Sunday, 31 March 2019

CORRECTION
Please note a correction for Anisozyga insperata on June 29 2016
The accepted name for this moth is now Eucyclodes insperata GEOMETRINAE  GEOMETRIDAE
Anisozyga is considered a synonym, but they are the same moth.

Wednesday, 27 March 2019

 Opogona stereodyta


Opogona stereodyta HIEROXESTINAE TINEIDAE

I was not able to find anything on the biology of this moth.
They are found all over Australia.

Family:- TINEIDAE
Sub Family:- HIEROXESTINAE
Genus:- Opogona
Species:- stereodyta





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TINEIDAE species Poss Phereoeca praecox

This identification is a bit on the doubtful side. Although the moth has been collected in Australia,
and the visual identification fits the samples on the internet very well, I am always suspicious of
finding a moth that is rarely found in Australia, even though it is common in other parts of the world.

It is a case moth and appears to be another species that prefer dead animal material.




Family:- TINEIDAE
Sub Family:-
Genus:-  Phereoeca (Possibly)
Species:- praecox (Possibly)

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Wednesday, 20 March 2019

Monopis Moths

 Monopis chrysogramma TINEINAE TINEIDAE

The genus Monopis is quite unusual. In some of the species, the females of Monopis have an enlarged genital chamber, and the eggs mature in the chamber until they are ready to hatch. The only reliable information I have found was not sure if the caterpillars were deposited after they hatched or if the eggs hatched as soon an they were deposited. (I.F.B. Common, Moths of Australia, 1990).
Some other observers believe they are deposited live. There are of course other members of the animal world that do this. Some types of shark, some fish, some snakes and rays.

The larval food of many of the Monopis moths include animal fibres, feathers, bird droppings, bat and bird guano and similar material.




Family:- TINEIDAE
Sub Family:- TINEINAE
Genus:-  Monopis
Species:- chrysogramma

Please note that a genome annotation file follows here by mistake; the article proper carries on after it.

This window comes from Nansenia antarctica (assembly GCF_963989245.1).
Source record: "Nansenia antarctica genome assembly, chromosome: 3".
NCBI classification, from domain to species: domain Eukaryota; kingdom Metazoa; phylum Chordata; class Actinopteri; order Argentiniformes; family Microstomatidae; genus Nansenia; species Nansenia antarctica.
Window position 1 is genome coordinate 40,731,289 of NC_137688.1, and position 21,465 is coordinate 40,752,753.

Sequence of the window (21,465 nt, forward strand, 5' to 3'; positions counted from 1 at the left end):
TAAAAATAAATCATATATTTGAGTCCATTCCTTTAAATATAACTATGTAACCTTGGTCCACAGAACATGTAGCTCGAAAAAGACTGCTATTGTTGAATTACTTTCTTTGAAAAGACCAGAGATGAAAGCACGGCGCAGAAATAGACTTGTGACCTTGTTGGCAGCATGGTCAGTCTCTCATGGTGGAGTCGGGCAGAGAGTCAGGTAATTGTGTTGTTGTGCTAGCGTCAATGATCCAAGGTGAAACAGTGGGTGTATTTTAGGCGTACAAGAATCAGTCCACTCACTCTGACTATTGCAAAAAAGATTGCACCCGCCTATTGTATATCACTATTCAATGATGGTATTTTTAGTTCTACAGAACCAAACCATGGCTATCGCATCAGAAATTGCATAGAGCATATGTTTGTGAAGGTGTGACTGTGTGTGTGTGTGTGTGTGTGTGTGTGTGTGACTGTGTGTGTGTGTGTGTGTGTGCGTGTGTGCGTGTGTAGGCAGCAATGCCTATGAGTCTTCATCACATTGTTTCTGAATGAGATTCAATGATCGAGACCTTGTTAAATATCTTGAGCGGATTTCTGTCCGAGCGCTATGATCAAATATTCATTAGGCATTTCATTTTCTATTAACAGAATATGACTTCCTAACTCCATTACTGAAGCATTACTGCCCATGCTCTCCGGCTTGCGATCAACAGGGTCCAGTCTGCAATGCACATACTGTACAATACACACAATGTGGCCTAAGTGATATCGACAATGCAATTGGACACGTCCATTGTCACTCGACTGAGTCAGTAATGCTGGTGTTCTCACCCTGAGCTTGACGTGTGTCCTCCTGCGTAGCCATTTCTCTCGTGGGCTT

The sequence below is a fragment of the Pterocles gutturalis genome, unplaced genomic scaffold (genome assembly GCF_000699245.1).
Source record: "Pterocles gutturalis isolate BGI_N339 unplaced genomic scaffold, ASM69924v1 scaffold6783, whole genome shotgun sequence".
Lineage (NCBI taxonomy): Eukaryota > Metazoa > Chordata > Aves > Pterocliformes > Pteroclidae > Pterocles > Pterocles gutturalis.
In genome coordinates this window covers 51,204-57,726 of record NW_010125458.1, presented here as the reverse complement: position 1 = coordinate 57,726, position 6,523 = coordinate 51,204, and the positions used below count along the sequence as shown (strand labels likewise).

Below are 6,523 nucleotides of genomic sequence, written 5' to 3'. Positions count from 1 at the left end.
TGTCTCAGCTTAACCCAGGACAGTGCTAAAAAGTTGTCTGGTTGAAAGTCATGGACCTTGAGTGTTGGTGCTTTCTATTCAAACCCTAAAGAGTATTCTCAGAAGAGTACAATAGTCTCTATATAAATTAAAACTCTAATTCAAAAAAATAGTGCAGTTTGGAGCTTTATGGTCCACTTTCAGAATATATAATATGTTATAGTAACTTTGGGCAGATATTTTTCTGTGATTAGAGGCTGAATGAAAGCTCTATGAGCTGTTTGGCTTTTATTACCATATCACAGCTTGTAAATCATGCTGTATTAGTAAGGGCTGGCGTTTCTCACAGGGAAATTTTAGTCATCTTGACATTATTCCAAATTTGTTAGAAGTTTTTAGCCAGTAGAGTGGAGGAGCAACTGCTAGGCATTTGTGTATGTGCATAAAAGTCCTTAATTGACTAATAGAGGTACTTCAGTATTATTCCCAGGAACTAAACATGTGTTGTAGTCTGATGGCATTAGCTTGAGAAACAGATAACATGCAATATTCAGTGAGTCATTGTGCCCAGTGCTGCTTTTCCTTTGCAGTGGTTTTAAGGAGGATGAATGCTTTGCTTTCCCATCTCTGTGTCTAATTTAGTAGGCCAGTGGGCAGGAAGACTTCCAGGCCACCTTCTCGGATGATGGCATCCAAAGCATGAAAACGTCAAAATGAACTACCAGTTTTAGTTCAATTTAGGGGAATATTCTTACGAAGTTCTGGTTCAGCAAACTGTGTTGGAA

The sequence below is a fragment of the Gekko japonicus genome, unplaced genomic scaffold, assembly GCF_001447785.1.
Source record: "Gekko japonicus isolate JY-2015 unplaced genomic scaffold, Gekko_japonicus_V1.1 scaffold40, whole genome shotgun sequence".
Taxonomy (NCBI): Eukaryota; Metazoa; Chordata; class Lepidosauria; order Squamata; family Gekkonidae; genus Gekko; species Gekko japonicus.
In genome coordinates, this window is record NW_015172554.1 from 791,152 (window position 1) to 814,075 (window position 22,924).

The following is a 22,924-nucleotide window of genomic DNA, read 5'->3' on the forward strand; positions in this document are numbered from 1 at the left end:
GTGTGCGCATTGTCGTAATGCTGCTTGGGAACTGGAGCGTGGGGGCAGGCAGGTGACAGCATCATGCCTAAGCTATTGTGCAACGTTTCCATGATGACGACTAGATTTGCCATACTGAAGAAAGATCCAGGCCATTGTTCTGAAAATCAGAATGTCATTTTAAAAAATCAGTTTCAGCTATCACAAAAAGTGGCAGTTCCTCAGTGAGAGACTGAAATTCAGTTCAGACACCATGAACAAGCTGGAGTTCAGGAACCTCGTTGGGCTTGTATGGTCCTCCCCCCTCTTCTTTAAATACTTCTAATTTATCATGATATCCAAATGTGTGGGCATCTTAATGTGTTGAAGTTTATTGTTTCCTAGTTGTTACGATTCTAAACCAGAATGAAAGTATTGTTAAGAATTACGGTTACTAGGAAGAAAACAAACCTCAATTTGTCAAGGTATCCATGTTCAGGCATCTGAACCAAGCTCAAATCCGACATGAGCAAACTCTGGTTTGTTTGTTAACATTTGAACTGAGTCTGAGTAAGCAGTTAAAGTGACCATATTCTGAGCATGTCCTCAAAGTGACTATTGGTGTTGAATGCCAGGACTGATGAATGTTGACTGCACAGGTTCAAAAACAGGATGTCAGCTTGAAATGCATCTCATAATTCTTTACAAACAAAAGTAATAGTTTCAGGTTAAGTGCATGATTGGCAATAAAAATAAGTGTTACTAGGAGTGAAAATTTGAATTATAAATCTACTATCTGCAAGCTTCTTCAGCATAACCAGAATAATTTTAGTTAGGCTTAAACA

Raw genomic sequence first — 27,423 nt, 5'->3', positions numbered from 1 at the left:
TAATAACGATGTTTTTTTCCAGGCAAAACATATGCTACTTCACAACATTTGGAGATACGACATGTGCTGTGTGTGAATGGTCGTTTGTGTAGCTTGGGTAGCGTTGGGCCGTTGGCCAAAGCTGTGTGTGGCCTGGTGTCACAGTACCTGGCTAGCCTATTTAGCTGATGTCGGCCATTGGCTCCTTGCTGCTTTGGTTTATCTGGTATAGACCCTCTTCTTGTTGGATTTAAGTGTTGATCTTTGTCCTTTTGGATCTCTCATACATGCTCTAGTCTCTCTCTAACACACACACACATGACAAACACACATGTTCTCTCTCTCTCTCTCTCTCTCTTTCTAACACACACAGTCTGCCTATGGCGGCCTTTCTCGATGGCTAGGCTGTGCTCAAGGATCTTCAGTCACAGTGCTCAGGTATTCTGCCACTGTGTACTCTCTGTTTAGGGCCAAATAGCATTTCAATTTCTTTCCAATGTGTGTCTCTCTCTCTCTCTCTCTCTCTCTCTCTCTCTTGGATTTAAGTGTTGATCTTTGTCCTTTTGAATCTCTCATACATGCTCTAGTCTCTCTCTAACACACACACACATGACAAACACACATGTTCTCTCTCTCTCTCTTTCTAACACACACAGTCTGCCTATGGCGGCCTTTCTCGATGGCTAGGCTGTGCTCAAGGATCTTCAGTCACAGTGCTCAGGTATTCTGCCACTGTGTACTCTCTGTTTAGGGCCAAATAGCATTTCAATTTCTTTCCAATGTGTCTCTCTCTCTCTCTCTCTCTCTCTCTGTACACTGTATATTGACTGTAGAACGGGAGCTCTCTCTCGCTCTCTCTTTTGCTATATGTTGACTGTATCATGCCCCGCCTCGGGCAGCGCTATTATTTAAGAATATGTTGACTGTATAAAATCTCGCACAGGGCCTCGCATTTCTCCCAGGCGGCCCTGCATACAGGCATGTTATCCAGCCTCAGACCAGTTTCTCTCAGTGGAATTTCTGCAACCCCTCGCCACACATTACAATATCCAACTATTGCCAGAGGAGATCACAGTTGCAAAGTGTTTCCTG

Not the greatest photo, but I don't see them often.










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Monopis icterogastra TINEINAE TINEIDAE

This one is also thought to hatch the eggs within a genital cavity in the female and the caterpillars
are said to be deposited live.

Monopis icterogastra is also known as the Wool Moth.
The larvae of one Monopis species moth was found feeding on soiled sheep wool, others inhabit birds nests.
(See also Monopis chrysogramma above)

Further reading, Page 184  Moths of Australia, I.F.B. Common, 1990



Family:- TINEIDAE
Sub Family:- TINEINAE
Genus:-  Monopis
Species:- icterogastra

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Wednesday, 13 March 2019

Addaea subtessellata

 Addaea subtessellata SICULODINAE THRIDIDAE

This is the only species of the THRIDIDAE family I have ever identified here. Although there may be others in the ever increasing pile of photos in the "to do " folders.

The larval food plant is Mallotus philippensis (RED KAMALA).
See a post on Toowoombaplants2008.blogspot.com, for Thursday, February 4, 2010



Family:- THRIDIDAE
Sub Family:-  SICULODINAE
Genus:- Addaea
Species:- subtessellata


This is another moth that has an unusual stance at times.










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Edosa xystidophora PERISSOMASTICINAE TINEIDAE

The Edosa species are common throughout Australia and many of them look very much the same so positive identification is not always possible.
One note I have found says that the larvae have not yet been found, so no information is available on
the biology of these moths. They are also very similar to some species in Oecophoridae, but Tineidae
lack the sharp upturned labial palps.
These moths are tiny and very easy to miss.





Family:- TINEIDAE
Sub Family:- PERISSOMASTICINAE
Genus:- Edosa
Species:- xystidophora (probably)












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Wednesday, 6 March 2019

Ocrasa decoloralis PYRALINAE PYRALIDAE

Ocrasa decoloralis PYRALINAE PYRALIDAE

I don't have anything on the biology of this moth, however the larvae of another Ocrasa, O. albidalis, are know to skeletonize the dead leaves of Eucalyptus trees. It is possible the larvae of this moth will have similar habits.





Family:- PYRALIDAE
Sub Family:- PYRALINAE
Genus:- Ocrasa 
Species:- decoloralis































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Spectrotrota fimbrialis EPIPASCHIINAE PYRALIDAE

I don't have anything on its biology. It is fairly wide spread throughout the eastern parts of Australia.
Wing span was about 20mm.





 Family:- PYRALIDAE
Sub Family:- EPIPASCHIINAE
Genus:- Spectrotrota
Species:- fimbrialis


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